A PROJECT designed to keep the canal in Stalybridge hazard-free has been highlighted in Parliament, as MP Jonathan Reynolds asked for a debate about the country’s network of canals and waterways.
Over the past three years more than 200 trolleys have been pulled out of the stretch of the Huddersfield Narrow Canal, in the town centre.
But earlier this month British Waterways agreed to routinely make sure the stretch of water was clear of trolleys, which can do extensive damage to boats. And the cost of the clean-ups is to be met by Tesco, whose Stalybridge store borders the tow path.
Stalybridge and Hyde MP Jonathan Reynolds highlighted the scheme in the House of Commons on Thursday (May 24, 2012). And he suggested the scheme could be mirrored in other areas of the country – opening up the network of canals and waterways.
He told the House: “Unfortunately, litter and debris can be a considerable problem in our canals, but I am pleased to be able to say that in Stalybridge we have agreed a regular monthly clean-up, paid for by the local supermarket.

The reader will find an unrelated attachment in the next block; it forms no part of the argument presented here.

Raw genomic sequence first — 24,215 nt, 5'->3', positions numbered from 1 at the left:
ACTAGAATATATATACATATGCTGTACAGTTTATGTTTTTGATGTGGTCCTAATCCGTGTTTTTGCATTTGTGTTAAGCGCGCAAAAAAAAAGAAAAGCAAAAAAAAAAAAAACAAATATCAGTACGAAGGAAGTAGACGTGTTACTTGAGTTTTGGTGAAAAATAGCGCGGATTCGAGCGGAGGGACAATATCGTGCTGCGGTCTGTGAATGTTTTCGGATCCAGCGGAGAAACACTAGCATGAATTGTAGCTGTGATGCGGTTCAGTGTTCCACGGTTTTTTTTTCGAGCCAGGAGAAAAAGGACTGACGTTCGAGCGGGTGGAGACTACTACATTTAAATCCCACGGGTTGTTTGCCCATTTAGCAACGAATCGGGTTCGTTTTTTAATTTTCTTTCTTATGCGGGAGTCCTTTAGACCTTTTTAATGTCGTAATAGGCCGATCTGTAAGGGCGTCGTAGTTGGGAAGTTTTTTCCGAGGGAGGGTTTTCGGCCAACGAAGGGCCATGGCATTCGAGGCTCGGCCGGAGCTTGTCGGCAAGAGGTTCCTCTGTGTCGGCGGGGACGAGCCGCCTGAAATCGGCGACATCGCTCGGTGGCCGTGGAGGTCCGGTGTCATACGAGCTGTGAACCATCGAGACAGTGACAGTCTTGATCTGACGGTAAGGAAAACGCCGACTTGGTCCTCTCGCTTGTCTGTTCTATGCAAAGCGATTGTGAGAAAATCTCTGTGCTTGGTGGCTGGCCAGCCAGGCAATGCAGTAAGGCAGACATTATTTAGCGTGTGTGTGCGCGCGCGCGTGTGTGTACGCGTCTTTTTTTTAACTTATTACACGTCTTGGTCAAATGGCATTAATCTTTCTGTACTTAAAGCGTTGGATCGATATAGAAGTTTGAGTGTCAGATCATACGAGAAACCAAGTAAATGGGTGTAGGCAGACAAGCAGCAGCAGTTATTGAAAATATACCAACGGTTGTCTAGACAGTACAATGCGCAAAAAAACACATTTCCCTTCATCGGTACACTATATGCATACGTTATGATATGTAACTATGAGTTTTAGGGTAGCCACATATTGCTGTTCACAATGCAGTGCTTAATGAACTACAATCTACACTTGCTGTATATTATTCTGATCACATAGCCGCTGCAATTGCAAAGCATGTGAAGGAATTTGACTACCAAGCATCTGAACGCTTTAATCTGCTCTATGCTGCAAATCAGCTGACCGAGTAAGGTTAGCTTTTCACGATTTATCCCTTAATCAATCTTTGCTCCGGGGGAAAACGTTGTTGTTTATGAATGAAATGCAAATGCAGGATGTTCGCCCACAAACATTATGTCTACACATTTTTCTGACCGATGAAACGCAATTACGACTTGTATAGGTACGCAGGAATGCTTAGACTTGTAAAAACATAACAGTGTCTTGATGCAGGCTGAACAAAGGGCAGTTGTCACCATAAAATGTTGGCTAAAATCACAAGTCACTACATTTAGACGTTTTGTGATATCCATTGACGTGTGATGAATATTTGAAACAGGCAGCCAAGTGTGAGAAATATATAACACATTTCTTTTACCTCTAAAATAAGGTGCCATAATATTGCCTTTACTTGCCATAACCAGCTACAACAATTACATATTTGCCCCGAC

“By putting in place similar arrangements, we can open up these assets to an even wider group of our fellow countrymen.”
Attracting boaters and visitors to the Huddersfield Narrow Canal is seen as a crucial part of the plans drawn up by the newly formed Stalybridge Town Team. But submerged trolleys and other debris can cause significant damage and deter boaters.
It is hoped that keeping the stretch of water clear of submerged hazards, such as supermarket trolleys, will make Stalybridge a more attractive destination.
Published on 12 June, 2012